The vast majority of Canada’s remedied fifteen guilty plea wrongful convictions have involved women, Indigenous or other racialized people, and those with cognitive difficulties. Their stories need to be understood to ensure that we do not blame victims for making understandable choices. Canadians need to understand the hard truth that sometimes a false guilty plea to accept a deal to a reduced sentence is a completely rational decision.

Imagined crimes

In some cases, people plead guilty or are convicted after a trial even though there was no crime.  In other words, they are convicted of un-true crimes that are imagined by police, prosecutors, expert witnesses, judges, and juries. Such imagined crimes constitute twenty-eight of the eighty-three wrongful convictions presently in the Canadian Registry of Wrongful Convictions. In seven of these cases, the victims of the justice system’s unfounded suspicions were Indigenous. They include two Indigenous men and one Indigenous woman who were wrongfully convicted of murdering young children in their care when the children died from undetermined causes or by accident. The racist stereotype of Indigenous people as bad parents prone to violence is unfortunately as old and pernicious as the residential schools.

The stories contained in the Canadian registry of wrongful convictions have made me more disillusioned about the Canadian criminal justice system than I was as a younger law professor. I am not, however, completely disillusioned. Not yet. Canada can do better to prevent wrongful convictions, though we will never eliminate them. The Supreme Court recognized that in 2001 when it wisely took the death penalty off the table. We know that wrongful convictions are inevitable. This makes it imperative to find quicker and better ways to correct them and to attempt as best we can to make amends for the incalculable damage they cause.

During the summer of 2021, I was privileged to assist Justice Harry LaForme and Justice Juanita Westmoreland-Traore as they conducted public consultations about how best to improve Canada’s approach to discovering and correcting wrongful convictions Under the existing system, applicants who have exhausted their normal appeals must apply to the federal minister of justice for what is described in the Criminal Code as the “extraordinary remedy” of a new trial or a new appeal. They must effectively identify new evidence to justify their applications, though most of them will lack the funds and the necessary powers to find the new evidence. Crucial evidence may, moreover, be buried in police and prosecutors’ files or even destroyed.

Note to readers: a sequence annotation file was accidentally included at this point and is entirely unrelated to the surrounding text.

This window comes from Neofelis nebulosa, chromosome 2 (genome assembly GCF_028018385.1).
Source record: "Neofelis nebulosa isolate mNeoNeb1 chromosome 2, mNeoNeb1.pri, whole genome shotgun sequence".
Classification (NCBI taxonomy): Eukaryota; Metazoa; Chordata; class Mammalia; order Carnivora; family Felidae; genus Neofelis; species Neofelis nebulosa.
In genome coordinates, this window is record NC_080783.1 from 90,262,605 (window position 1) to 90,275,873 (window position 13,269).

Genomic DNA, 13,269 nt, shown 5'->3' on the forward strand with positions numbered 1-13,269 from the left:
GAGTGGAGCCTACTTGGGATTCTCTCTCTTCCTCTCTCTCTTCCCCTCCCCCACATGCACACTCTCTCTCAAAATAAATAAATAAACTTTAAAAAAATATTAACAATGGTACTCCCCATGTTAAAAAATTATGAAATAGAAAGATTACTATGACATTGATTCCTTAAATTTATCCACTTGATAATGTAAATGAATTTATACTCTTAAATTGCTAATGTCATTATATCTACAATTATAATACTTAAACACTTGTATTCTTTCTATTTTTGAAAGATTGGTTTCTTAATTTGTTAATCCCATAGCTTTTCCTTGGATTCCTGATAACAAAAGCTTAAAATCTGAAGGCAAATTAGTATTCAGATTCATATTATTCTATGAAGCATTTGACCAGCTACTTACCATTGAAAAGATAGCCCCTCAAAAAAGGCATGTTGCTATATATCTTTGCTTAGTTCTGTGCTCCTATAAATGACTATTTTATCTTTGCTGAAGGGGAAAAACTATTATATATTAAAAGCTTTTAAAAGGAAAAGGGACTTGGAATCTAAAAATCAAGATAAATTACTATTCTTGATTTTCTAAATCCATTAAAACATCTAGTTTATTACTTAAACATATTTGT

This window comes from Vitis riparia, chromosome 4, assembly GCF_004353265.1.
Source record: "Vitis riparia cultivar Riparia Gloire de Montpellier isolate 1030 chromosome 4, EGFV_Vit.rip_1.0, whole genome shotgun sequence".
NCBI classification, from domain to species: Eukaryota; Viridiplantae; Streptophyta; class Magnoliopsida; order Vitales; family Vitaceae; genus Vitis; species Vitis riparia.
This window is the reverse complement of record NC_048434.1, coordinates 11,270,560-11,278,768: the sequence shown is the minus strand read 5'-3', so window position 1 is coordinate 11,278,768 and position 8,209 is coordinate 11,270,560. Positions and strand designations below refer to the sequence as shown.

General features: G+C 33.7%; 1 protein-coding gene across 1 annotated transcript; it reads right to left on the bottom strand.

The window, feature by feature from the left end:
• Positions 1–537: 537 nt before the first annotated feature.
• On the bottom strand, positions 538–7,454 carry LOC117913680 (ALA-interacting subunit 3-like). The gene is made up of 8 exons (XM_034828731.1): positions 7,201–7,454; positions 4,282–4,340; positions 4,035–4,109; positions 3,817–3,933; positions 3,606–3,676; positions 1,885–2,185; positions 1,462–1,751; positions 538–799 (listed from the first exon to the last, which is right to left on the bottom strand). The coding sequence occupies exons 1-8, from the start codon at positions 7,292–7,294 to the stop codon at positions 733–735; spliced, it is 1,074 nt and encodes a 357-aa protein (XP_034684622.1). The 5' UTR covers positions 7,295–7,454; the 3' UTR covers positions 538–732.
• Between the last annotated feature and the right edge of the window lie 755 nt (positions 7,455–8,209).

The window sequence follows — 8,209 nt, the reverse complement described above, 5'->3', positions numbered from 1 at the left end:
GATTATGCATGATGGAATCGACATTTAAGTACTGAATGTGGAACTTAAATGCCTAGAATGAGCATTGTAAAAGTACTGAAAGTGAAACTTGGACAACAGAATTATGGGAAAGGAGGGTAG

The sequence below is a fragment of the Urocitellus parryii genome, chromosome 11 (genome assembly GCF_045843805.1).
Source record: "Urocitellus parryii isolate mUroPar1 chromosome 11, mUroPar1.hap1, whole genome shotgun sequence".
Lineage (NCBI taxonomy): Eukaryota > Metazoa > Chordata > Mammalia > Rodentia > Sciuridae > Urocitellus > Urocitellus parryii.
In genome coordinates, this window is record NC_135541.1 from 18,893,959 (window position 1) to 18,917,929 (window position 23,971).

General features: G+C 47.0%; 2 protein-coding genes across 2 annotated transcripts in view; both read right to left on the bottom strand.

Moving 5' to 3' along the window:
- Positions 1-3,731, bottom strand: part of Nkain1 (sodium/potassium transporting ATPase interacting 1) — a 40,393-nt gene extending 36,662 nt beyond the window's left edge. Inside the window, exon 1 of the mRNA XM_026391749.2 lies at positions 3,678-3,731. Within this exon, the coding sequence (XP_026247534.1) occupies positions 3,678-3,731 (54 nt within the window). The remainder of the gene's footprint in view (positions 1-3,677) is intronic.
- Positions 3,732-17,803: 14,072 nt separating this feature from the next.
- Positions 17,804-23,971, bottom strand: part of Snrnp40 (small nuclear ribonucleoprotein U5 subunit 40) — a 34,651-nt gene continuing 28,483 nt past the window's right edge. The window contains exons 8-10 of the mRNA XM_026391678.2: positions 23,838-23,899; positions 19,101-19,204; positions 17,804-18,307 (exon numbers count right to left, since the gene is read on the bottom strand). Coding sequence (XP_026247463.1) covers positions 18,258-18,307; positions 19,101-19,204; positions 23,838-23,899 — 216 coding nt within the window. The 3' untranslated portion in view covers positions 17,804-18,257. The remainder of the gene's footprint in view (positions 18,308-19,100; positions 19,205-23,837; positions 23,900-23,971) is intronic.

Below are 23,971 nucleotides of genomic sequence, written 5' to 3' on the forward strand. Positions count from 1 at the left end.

During the COVID-19 pandemic, Zoom allowed us to hold forty-five roundtables that involved 215 people including 17 exonerees. The exonerees told us they did not care for the federal government’s proposed name for a new review body, the Criminal Cases Review Commission, even though this same title is used for similar bodies in England, Scotland, Norway, and New Zealand. They pointed out they were people, not criminal cases. They wanted their convictions reinvestigated and retried. They did not want their cases to be the subject of desktop reviews by bureaucrats in Ottawa. They also told us about the inadequate support they received. Many of them obtained no compensation for the injustice they lived. Those who did obtain compensation often had to wait years. They generally had to threaten to sue or actually sue in court the governments that had wrongfully convicted them.

Whereas previous Canadian commissions of inquiry greatly admired the English Criminal Cases Review Commission, which has been operating since 1997, we heard it has suffered from massive budget cuts that have increased caseloads and required most applications to get nothing but cursory reviews.

We were impressed by the New Zealand commission, created in 2019. We spoke to its chief commissioner as well as with two Maori commissioners. They genuinely wanted to treat applicants, including those from the over 50 percent Maori prison population (compared to 17 percent of the population), with more respect and dignity than these people received from the rest of the criminal justice system. At the same time, we also heard alarming concerns that the New Zealand commission was already overloaded with applications.

The uncertainty surrounding the full implementation of the report is one reason why I agreed to write this book. New legislation to establish a new commission has the potential to be the most important law reform with respect to wrongful convictions in a generation. At the same time, if the new commission is underfunded and does not have sufficient powers, the situation could possibly become worse for the wrongfully convicted. At the very least, the hopes that David Milgaard and other exonerees had for the commission would not be realized. The stakes could not be higher.

Another reason I am writing this book is that the wrongful convictions that have been unearthed and described in the Canadian Registry of Wrongful Convictions should be better known. Even recently corrected wrongful convictions are not well publicized or known. Without the clear-cut stories provided by DNA exonerations and a thriving investigative media, wrongful conviction amnesia may be setting in.